Ted Williams got Soul.

And the Sound of Soul? Why, man, fans heard that in any ball park Ted was batting in, only we didn't know whut it wuz.

Thank you for Hitting Was My Life (June 10 et seq.).
Brookfield, Wis.

As a fan who has sat in Fenway Park's left-field seats for 20 years, I would like to say something as a representative of the Williams hecklers. Though we booed him, swore at him and threw things at him, we all recognized Ted for what he was, the greatest hitter (clutch or otherwise) of all time. Teddy Ballgame can play on our team any day!
Somerville, Mass.

Baseball's greatest failing is the dominance of pitching and the decline of the .300 hitter (The Season of the Zero Hero, June 17). But instead of putting the blame on night games, travel and the slider, or further penalizing the pitchers for doing what they are paid for, let's penalize the hitters—or rather, let's force them to hit.

In games of June 13-15 major leaguers amassed 1,692 at bats, and scored 178 runs on 421 hits, for a cumulative average of .249 (box scores from a couple of late West Coast games were not available). One more statistic: there were 291 strikeouts! If we could cut down on the number of strikeouts, more hits would be produced; but the hitters would rather forgo singles and doubles in order to swing for the fences.

Subtracting the strikeouts from the times at bat (431 hits in 1,401 times the ball was hit) yields an average of .300. In other words, when bat meets ball, all of baseball hits .300. But can baseball legislate these extra hits? The best hitters will all agree that bat control is an essential factor in good hitting—but bat control almost vanished with the onset of small, lightweight bats. The solution, then, is to pass a rule specifying minimum bat weight and diameter, thereby forcing many hitters to use a heavier bat, forget the roundhouse swing and concentrate on making solid contact with a shorter swing. The obvious result is more hits, while the natural long-ball hitter would continue to produce the home run (heavier hitters use heavier bats, anyway).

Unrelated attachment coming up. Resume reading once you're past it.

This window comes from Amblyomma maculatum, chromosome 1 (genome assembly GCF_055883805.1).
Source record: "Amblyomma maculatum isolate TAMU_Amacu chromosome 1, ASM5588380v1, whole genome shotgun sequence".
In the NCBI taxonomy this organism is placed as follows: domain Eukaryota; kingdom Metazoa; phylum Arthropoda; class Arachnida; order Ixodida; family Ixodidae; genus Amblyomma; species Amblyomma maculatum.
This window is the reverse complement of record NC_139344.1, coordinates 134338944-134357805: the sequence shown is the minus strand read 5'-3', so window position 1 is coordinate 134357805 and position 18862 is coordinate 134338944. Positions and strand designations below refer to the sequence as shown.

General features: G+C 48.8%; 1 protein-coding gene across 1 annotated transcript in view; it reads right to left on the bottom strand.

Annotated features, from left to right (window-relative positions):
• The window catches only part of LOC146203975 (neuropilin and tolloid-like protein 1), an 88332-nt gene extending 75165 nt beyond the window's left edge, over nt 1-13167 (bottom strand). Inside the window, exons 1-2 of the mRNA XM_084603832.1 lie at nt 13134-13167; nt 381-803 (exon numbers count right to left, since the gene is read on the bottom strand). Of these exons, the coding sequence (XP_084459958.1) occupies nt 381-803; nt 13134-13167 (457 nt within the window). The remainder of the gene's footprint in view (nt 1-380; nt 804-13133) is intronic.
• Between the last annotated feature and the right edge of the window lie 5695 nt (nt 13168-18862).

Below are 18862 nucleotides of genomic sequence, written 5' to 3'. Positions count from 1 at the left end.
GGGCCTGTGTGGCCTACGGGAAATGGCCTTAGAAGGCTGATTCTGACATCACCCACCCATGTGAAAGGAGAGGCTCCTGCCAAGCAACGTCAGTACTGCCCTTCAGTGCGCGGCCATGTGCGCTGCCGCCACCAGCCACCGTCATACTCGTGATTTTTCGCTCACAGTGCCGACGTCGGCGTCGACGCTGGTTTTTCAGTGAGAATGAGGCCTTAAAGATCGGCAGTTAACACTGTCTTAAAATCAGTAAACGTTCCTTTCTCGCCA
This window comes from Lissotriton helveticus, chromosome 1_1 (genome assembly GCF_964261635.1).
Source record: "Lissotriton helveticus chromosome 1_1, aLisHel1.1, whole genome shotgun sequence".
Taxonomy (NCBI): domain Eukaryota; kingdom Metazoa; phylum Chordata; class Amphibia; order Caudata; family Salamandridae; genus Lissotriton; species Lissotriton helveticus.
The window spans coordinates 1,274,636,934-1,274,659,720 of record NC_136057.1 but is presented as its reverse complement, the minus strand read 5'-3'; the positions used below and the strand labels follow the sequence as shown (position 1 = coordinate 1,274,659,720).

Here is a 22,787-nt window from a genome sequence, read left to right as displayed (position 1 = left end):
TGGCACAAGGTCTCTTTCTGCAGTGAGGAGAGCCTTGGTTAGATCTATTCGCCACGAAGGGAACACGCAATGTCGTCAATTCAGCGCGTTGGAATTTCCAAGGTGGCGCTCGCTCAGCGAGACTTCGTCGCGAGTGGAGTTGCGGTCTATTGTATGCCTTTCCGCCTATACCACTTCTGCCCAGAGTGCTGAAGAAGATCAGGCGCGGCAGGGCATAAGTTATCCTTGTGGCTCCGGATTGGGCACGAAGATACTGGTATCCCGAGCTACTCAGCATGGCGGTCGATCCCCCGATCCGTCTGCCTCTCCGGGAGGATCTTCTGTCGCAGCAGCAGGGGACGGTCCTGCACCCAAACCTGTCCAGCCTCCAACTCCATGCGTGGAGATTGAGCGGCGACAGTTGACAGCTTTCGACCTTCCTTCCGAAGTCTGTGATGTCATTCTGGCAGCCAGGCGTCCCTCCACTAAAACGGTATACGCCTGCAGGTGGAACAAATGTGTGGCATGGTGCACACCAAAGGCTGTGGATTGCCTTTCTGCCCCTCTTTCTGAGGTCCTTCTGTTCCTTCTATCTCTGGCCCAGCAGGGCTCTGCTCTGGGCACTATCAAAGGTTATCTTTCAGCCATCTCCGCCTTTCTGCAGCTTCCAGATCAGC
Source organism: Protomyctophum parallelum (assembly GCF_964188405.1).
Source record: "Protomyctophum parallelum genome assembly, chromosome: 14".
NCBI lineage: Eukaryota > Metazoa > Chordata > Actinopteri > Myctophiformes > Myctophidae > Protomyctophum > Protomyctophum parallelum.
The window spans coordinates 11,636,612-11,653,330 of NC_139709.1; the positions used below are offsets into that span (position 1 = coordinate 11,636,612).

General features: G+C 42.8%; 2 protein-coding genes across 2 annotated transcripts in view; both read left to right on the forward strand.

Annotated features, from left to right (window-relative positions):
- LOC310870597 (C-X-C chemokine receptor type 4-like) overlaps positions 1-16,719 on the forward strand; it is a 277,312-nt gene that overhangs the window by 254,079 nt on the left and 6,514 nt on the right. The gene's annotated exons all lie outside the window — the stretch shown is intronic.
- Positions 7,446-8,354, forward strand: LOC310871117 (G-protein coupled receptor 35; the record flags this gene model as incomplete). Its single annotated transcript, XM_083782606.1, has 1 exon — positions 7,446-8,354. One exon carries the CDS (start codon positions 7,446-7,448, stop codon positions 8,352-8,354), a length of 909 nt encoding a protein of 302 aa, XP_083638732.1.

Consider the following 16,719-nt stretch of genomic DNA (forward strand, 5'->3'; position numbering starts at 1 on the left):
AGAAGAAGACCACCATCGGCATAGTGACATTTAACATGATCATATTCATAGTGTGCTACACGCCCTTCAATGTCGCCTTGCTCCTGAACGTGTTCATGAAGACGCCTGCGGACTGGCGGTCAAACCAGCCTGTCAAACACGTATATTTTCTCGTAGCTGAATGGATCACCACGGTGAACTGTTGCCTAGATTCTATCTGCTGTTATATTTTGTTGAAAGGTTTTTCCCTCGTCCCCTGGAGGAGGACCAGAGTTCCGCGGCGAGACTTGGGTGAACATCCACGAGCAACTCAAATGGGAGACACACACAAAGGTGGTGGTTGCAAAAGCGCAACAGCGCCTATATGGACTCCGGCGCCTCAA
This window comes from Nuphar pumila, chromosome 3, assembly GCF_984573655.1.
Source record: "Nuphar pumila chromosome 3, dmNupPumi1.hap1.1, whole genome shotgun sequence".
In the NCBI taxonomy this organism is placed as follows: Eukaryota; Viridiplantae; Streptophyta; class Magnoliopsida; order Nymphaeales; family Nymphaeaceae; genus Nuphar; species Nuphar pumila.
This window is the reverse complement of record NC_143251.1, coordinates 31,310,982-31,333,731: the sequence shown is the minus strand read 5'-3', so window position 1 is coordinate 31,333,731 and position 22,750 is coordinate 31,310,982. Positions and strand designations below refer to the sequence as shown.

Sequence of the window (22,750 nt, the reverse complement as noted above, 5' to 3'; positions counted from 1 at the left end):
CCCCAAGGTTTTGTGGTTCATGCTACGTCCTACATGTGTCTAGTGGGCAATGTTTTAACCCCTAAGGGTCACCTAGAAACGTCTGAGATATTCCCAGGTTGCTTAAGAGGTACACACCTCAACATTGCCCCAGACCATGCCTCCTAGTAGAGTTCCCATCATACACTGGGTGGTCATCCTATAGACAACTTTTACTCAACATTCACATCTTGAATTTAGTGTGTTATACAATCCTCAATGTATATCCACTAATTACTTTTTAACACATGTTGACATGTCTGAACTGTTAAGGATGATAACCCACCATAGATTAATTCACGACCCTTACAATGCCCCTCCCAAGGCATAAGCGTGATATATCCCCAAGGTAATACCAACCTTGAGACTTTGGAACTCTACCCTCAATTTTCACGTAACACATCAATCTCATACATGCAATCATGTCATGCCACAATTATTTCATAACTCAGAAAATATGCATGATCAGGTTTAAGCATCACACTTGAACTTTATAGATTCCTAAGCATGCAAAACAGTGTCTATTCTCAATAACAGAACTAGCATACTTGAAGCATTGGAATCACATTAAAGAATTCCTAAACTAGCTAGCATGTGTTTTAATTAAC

Framingham, Mass.

I do not doubt that the big mitts, bigger parks and tall grasses hinder the batter, but I do feel the large parks could help the hitters if they didn't try for the long ball. Outfielders must cover more ground in a large park, which means that a lot more balls would fall untouched. Thick grass will make infield nubbers harder to pick up. The mitts do rob hitters, but why should they complain? They're the ones who use them.
Orange, Calif.

To help even things up for the batters, they could give the grass a crew cut, make outfielders catch barehanded, move the pitcher's mound to the outfield, outlaw the curveball, fastball, knuckleball and slider and outlaw hair oil. Please don't outlaw the home run.
Maple Ave. 'Possums
Springdale, Ark.